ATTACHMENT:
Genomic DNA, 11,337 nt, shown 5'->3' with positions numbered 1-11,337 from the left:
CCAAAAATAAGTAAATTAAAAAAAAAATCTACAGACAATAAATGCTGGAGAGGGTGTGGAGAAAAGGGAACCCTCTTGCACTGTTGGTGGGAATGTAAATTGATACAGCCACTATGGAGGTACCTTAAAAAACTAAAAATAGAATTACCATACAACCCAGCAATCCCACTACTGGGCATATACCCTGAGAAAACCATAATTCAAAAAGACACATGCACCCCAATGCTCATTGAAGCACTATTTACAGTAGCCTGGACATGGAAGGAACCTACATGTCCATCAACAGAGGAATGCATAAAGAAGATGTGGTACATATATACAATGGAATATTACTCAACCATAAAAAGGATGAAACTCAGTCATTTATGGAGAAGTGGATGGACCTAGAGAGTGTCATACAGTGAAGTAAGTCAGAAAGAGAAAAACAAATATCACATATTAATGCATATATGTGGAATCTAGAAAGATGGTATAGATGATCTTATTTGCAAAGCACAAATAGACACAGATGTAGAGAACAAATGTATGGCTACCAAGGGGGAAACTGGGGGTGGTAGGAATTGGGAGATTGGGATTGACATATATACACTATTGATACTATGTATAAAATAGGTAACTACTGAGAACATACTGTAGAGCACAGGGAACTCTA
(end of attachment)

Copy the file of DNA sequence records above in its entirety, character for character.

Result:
Genomic DNA, 11,337 nt, shown 5'->3' with positions numbered 1-11,337 from the left:
CCAAAAATAAGTAAATTAAAAAAAAAATCTACAGACAATAAATGCTGGAGAGGGTGTGGAGAAAAGGGAACCCTCTTGCACTGTTGGTGGGAATGTAAATTGATACAGCCACTATGGAGGTACCTTAAAAAACTAAAAATAGAATTACCATACAACCCAGCAATCCCACTACTGGGCATATACCCTGAGAAAACCATAATTCAAAAAGACACATGCACCCCAATGCTCATTGAAGCACTATTTACAGTAGCCTGGACATGGAAGGAACCTACATGTCCATCAACAGAGGAATGCATAAAGAAGATGTGGTACATATATACAATGGAATATTACTCAACCATAAAAAGGATGAAACTCAGTCATTTATGGAGAAGTGGATGGACCTAGAGAGTGTCATACAGTGAAGTAAGTCAGAAAGAGAAAAACAAATATCACATATTAATGCATATATGTGGAATCTAGAAAGATGGTATAGATGATCTTATTTGCAAAGCACAAATAGACACAGATGTAGAGAACAAATGTATGGCTACCAAGGGGGAAACTGGGGGTGGTAGGAATTGGGAGATTGGGATTGACATATATACACTATTGATACTATGTATAAAATAGGTAACTACTGAGAACATACTGTAGAGCACAGGGAACTCTA